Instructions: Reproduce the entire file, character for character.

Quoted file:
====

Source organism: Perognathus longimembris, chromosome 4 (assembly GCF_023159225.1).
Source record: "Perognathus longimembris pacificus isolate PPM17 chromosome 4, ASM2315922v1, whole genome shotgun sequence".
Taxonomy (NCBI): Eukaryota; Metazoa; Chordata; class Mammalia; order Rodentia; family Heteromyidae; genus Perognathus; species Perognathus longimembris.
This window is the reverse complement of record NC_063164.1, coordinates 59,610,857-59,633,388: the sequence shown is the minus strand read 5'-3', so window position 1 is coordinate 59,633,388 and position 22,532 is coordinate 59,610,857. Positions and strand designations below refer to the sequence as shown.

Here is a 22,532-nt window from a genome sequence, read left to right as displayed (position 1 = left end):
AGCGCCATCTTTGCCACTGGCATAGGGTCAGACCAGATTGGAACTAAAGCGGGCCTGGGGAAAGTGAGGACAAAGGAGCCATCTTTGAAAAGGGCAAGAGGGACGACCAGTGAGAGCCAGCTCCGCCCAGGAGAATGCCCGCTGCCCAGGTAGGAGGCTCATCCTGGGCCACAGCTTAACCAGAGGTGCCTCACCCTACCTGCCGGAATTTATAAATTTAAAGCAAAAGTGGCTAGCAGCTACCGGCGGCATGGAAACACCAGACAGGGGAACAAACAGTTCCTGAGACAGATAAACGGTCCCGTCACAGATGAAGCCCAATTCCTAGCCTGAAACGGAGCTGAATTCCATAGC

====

Source organism: Perognathus longimembris, chromosome 4 (assembly GCF_023159225.1).
Source record: "Perognathus longimembris pacificus isolate PPM17 chromosome 4, ASM2315922v1, whole genome shotgun sequence".
Taxonomy (NCBI): Eukaryota; Metazoa; Chordata; class Mammalia; order Rodentia; family Heteromyidae; genus Perognathus; species Perognathus longimembris.
This window is the reverse complement of record NC_063164.1, coordinates 59,610,857-59,633,388: the sequence shown is the minus strand read 5'-3', so window position 1 is coordinate 59,633,388 and position 22,532 is coordinate 59,610,857. Positions and strand designations below refer to the sequence as shown.

Here is a 22,532-nt window from a genome sequence, read left to right as displayed (position 1 = left end):
AGCGCCATCTTTGCCACTGGCATAGGGTCAGACCAGATTGGAACTAAAGCGGGCCTGGGGAAAGTGAGGACAAAGGAGCCATCTTTGAAAAGGGCAAGAGGGACGACCAGTGAGAGCCAGCTCCGCCCAGGAGAATGCCCGCTGCCCAGGTAGGAGGCTCATCCTGGGCCACAGCTTAACCAGAGGTGCCTCACCCTACCTGCCGGAATTTATAAATTTAAAGCAAAAGTGGCTAGCAGCTACCGGCGGCATGGAAACACCAGACAGGGGAACAAACAGTTCCTGAGACAGATAAACGGTCCCGTCACAGATGAAGCCCAATTCCTAGCCTGAAACGGAGCTGAATTCCATAGC